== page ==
As a parent, I know that the dazzling sight of the moon in night sky can be a source of wonder for young kids, so it was no surprise when Uncle Milton's new "Super Moon in My Room" enthralled my 6-year-old the minute she laid eyes on it.
"Super Moon in My Room," which retails for $54.99, is the latest in a series of space-themed light-up wall lamps from Uncle Milton that pull double duty as a nightlight and educational tool for moon-minded kids. Uncle Milton launched the new moon light this month, which is impeccable timing given the supermoon total lunar eclipse on Sunday (Sept. 27).
Like its predecessor, "Moon in My Room," it's is a wall-mounted lamp shaped like the moon designed to mimic the 12 phases of Earth's real moon at the touch of a remote control. But what sets it apart from the older model is its size. At just about 15 inches (38.1 cm) across, it's about 30-percent larger than the original "Moon In My Room." And its by far coolest function allows you to sync "Super Moon In My Room" up to the phase of real-life moon via a built-in lunar clock.
The fact that "Super Moon In My Room" is larger than its predecessor is a cool nod to nature, in which a full moon at perigee (the point in moon's orbit when it is closest to Earth) can appear up to 14 percent larger than the smallest full moon. The new model also comes with an ethereal "solar eclipse" function that backlights the darkened moon with orange light to mimic a solar eclipse.
With four buttons on its remote control, "Super Moon In My Room" was simple for my daughter, a first-grader, to pick up in a few minutes. One of two smaller buttons toggles the lamp on and off, while the other activates the solar eclipse. Pressing and holding a larger main button (used to sync the lamp up with the real moon's phase) activates a playback of Apollo 11 astronaut Neil Armstrong's historic words: "Houston, Tranquility Base here, the Eagle has landed." It also has Armstrong's "That's one small step for man, one giant leap for mankind." Another button can play soothing nighttime sounds like crickets and such to lull a youngster to sleep. After a set time on, the lamp turns itself off to save battery.
For kids who are sticklers for accuracy, the back of "Super Moon in My Room" clearly labels the moon's northern and southern hemispheres, so you'll know which end is up when mounting it to the wall. As with the original "Moon In My Room," the latest version also comes with an access code to download an audio tour of the moon for kids to learn more about Earth's nearest neighbor.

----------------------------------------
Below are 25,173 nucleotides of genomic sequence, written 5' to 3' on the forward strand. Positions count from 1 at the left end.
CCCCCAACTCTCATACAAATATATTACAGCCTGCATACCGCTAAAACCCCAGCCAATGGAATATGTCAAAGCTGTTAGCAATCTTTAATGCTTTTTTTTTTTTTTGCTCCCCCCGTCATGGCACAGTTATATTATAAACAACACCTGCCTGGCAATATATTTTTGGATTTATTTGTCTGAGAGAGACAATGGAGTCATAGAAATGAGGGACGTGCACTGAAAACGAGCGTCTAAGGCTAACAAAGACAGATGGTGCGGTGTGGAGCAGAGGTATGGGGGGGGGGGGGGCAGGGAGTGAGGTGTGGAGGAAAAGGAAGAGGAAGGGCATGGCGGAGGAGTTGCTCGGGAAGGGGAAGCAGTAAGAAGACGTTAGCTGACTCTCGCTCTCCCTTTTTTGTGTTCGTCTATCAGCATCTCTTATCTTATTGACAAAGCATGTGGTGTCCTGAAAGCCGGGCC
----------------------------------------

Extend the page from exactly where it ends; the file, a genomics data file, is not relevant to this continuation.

In terms of range, Super Moon can handle most kids' bedrooms. I was able to control it with the remote from the far corner of my daughter's room (a distance of 12 feet, 6 inches according to my measuring tape) without any issues. At times, I did have to mash the buttons down firmly, but the Super Moon still activated as designed. My daughter had no problem controlling it from her bed, either.
"Supermoon in My Room" does not come with its own batteries. You'll need three C batteries for the moon lamp itself and two AAAs for the remote control. So that's something to consider if you plan to give it as a gift, and I think it does make an excellent gift.
All told, "Supermoon In My Room" is a great option for parents looking for a comforting nightlight that also might inspire youngsters to gaze up at the moon. And it adds to Uncle Milton's family of planetary lamps, which includes "Mars In My Room" and "Earth In My Room," as well as the ceiling mounted "Solar System In My Room."
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Tariq is the Editor-in-Chief of Space.com and joined the team in 2001, first as an intern and staff writer, and later as an editor. He covers human spaceflight, exploration and space science, as well as skywatching and entertainment. He became Space.com's Managing Editor in 2009 and Editor-in-Chief in 2019. Before joining Space.com, Tariq was a staff reporter for The Los Angeles Times covering education and city beats in La Habra, Fullerton and Huntington Beach. In October 2022, Tariq received the Harry Kolcum Award for excellence in space reporting from the National Space Club Florida Committee. He is also an Eagle Scout (yes, he has the Space Exploration merit badge) and went to Space Camp four times as a kid and a fifth time as an adult. He has journalism degrees from the University of Southern California and New York University. You can find Tariq at Space.com and as the co-host to the This Week In Space podcast with space historian Rod Pyle on the TWiT network. To see his latest project, you can follow Tariq on Twitter @tariqjmalik.